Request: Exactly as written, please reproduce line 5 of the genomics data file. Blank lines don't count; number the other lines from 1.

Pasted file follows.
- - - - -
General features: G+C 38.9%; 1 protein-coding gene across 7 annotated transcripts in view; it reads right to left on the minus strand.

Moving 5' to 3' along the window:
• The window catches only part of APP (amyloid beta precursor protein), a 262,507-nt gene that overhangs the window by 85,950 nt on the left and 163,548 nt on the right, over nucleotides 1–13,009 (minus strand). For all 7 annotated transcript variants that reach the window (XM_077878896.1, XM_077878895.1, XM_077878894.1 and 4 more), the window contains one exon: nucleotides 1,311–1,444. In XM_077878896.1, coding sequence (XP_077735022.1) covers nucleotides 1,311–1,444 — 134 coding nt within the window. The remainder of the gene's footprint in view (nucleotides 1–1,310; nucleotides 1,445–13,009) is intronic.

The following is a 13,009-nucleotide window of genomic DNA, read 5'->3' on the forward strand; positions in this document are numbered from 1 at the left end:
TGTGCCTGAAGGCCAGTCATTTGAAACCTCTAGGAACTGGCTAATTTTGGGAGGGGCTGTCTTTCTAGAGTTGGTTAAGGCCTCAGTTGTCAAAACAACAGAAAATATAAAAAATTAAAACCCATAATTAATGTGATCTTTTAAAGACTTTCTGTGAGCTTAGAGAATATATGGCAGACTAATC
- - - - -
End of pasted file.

TGTGCCTGAAGGCCAGTCATTTGAAACCTCTAGGAACTGGCTAATTTTGGGAGGGGCTGTCTTTCTAGAGTTGGTTAAGGCCTCAGTTGTCAAAACAACAGAAAATATAAAAAATTAAAACCCATAATTAATGTGATCTTTTAAAGACTTTCTGTGAGCTTAGAGAATATATGGCAGACTAATC